RMS compression Vs Peak Compression

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Brandon203113
KVRist
56 posts since 25 Sep, 2018

Post Wed Jan 02, 2019 10:29 am

I understand Peak compression and RMS compression both, but i would like some examples of how people typically use RMS compression??? I always use peak and get the desired effect i'm looking for dynamic-wise, but when would i use RMS for a better result instead???

IIRs
KVRAF
6735 posts since 25 Mar, 2002 from sheffield, england

Re: RMS compression Vs Peak Compression

Post Wed Jan 02, 2019 11:43 am

The M in RMS means you have to take the average of a window of samples. The result depends very much on the size of that window...

Eg, if the window is just one sample (extreme example) the result will be identical to peak sensing.

With a 2ms window you'll still have fast, grabby compression, but with a slightly rounder, pillowier effect on transients.

At 30ms transients will hardly be affected, but you can dig down into the body of the part and make it more solidity consistent in level.

Stamped Records
KVRist
79 posts since 20 Sep, 2018 from UK

Re: RMS compression Vs Peak Compression

Post Wed Jan 02, 2019 1:49 pm

Could you provide real world examples of when you might choose to use either mode?

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Scrubbing Monkeys
KVRian
657 posts since 21 Apr, 2017 from Bahia, Brazil

Re: RMS compression Vs Peak Compression

Post Wed Jan 02, 2019 2:05 pm

Stamped Records wrote:
Wed Jan 02, 2019 1:49 pm
Could you provide real world examples of when you might choose to use either mode?
to

A vocal track where you want to level out the overall volume but dont want to affect the transients too much.

Say you have a rock vocal that is not very fast but punchy. The singer wasnt consistent with distance from the mic causing fluctuations in volume. Rms would be a good choice here.

kinda like a slow attack but better in this case because it uses the average of a specific window in time.

Same with say bass play that is inconsistent with their string attack.

You dont want to kill the transient s but controll the overall level. The window size would depend on how busy the track was.

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Scrubbing Monkeys
KVRian
657 posts since 21 Apr, 2017 from Bahia, Brazil

Re: RMS compression Vs Peak Compression

Post Wed Jan 02, 2019 2:09 pm

Peak is better suited for bursts of sound. Drums, staccato strings, rap voacals maybe. things that dont sustain long. or...when you want to crush something and use parallel compression.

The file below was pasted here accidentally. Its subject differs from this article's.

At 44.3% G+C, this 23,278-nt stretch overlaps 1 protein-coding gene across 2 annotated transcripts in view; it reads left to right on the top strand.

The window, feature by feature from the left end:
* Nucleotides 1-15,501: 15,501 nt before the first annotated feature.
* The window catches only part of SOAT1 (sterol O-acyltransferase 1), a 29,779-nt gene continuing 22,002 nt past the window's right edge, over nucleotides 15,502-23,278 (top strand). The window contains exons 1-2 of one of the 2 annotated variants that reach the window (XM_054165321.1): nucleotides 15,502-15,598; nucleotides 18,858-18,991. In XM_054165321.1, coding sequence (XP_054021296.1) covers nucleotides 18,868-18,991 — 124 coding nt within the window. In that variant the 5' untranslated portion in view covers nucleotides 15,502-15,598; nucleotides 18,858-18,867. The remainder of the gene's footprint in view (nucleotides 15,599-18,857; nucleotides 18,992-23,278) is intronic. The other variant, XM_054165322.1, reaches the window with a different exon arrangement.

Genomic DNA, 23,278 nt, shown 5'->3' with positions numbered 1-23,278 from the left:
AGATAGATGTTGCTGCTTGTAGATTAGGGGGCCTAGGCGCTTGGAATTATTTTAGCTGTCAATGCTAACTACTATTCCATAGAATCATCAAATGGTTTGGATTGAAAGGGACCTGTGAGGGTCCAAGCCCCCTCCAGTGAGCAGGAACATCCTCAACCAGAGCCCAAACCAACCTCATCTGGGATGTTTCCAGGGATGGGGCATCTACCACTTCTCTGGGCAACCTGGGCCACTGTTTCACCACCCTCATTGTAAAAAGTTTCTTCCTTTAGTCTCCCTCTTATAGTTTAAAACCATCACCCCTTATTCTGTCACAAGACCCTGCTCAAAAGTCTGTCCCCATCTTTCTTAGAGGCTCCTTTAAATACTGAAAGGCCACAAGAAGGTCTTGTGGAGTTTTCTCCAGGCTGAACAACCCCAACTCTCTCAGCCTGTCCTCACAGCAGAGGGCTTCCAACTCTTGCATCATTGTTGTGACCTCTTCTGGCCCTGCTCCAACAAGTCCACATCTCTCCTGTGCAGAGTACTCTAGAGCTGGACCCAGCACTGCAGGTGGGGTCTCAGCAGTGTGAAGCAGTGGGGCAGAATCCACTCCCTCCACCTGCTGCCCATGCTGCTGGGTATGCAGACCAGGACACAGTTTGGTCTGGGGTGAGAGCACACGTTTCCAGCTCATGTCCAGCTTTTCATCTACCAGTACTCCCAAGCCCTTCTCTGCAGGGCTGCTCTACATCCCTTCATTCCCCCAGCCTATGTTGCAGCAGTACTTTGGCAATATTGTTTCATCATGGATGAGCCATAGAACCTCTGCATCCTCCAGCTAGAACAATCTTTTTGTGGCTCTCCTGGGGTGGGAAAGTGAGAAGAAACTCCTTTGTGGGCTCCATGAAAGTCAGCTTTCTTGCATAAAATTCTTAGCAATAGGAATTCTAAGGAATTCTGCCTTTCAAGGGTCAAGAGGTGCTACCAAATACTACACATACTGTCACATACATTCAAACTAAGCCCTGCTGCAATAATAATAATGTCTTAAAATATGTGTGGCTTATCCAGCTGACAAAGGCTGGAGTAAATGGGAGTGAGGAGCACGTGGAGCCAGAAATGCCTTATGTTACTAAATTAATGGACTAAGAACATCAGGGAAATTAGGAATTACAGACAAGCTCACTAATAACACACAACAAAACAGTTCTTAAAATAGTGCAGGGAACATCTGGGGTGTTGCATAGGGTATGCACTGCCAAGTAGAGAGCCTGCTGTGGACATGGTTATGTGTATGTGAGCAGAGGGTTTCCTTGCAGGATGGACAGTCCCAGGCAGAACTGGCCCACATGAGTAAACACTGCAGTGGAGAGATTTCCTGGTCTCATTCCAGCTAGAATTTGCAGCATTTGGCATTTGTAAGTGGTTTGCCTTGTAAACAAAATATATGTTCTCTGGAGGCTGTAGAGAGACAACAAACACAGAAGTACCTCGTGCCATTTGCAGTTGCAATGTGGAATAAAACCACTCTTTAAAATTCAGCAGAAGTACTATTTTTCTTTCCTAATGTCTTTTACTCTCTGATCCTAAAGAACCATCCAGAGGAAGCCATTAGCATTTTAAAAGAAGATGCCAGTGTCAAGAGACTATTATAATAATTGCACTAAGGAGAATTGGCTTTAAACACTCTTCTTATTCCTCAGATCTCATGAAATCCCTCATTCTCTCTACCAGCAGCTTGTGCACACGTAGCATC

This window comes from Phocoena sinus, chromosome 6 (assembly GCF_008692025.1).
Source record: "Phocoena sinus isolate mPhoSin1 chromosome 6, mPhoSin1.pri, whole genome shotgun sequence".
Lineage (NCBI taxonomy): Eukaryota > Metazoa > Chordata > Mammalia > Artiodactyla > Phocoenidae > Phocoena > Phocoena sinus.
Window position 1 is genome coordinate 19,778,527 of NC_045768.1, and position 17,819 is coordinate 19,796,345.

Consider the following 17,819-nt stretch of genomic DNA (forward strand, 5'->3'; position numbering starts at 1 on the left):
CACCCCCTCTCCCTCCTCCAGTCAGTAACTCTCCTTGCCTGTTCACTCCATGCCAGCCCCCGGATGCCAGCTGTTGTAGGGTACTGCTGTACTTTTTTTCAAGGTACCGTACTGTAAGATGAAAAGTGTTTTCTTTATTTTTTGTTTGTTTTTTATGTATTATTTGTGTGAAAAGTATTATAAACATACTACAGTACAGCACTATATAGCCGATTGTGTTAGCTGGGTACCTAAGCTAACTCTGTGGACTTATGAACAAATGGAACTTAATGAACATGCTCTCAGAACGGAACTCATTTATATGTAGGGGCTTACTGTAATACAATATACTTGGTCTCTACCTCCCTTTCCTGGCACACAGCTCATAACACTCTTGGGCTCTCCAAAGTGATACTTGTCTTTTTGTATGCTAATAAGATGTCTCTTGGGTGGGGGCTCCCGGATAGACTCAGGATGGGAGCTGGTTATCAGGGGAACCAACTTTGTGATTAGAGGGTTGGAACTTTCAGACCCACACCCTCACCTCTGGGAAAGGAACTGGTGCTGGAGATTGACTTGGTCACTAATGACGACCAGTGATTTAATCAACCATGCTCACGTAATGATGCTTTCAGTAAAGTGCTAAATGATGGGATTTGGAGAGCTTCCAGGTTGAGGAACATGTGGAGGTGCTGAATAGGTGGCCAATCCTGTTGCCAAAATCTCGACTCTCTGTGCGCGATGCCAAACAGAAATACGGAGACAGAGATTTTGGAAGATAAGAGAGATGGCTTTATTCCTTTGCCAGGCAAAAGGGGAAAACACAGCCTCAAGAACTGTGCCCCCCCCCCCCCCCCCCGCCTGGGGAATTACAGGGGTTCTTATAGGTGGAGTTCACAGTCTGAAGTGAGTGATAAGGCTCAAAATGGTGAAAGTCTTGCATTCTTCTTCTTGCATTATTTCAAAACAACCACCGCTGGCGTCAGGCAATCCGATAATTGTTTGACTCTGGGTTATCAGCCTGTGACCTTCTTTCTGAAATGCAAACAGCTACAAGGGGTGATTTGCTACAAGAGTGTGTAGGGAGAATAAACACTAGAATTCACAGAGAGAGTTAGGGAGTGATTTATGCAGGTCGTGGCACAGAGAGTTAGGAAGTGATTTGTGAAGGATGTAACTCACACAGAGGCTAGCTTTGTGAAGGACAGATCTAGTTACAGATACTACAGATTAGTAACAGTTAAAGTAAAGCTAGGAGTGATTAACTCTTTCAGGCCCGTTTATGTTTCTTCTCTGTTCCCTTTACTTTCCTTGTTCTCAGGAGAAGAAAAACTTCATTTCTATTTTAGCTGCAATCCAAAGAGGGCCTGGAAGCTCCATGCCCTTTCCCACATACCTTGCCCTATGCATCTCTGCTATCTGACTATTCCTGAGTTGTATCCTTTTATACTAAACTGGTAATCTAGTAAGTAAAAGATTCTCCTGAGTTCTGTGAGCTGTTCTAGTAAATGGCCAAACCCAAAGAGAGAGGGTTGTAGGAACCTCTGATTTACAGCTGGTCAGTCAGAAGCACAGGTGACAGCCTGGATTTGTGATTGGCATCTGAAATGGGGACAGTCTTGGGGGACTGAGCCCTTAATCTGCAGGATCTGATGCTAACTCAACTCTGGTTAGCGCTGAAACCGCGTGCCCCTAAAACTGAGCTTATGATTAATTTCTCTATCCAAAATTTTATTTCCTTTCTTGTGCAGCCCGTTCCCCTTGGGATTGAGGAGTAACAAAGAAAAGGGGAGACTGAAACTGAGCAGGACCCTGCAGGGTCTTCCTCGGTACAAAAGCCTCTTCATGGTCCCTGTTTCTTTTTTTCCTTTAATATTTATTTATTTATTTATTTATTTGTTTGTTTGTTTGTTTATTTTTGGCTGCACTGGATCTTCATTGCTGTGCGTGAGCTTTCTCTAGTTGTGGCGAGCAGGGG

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Scrubbing Monkeys
KVRian
657 posts since 21 Apr, 2017 from Bahia, Brazil

Re: RMS compression Vs Peak Compression

Post Wed Jan 02, 2019 2:12 pm

Once you get a feel for it. Using something like ReaComp or TDR Kontilikov allows you to do both at the same time. Which is good for program material.

Brandon203113
KVRist
56 posts since 25 Sep, 2018

Re: RMS compression Vs Peak Compression

Post Wed Jan 02, 2019 9:04 pm

I'm sorry, scrubbing monkeys, what do you mean by "program material?" and okay i think i kind of understand now, so just use it on either sustained long notes of stuff or use it on things you dont really want peaks affected on???

MrMagneto
KVRist
479 posts since 6 Nov, 2010

Re: RMS compression Vs Peak Compression

Post Thu Jan 03, 2019 4:46 pm

peak compression for sound shaping
rms compression for leveling (maybe pads or a strings section or a voice)

camsr
KVRAF
6914 posts since 17 Feb, 2005

Re: RMS compression Vs Peak Compression

Post Sun Jan 06, 2019 11:48 am

RMS compression is generally helpful for managing volume level, when without the ability to make finer corrections.
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Scrubbing Monkeys
KVRian
657 posts since 21 Apr, 2017 from Bahia, Brazil

Re: RMS compression Vs Peak Compression

Post Wed Jan 16, 2019 3:02 am

Brandon203113 wrote:
Wed Jan 02, 2019 9:04 pm
I'm sorry, scrubbing monkeys, what do you mean by "program material?" and okay i think i kind of understand now, so just use it on either sustained long notes of stuff or use it on things you dont really want peaks affected on???

Program material usually refers to a full mix where there are multiple sound sources.

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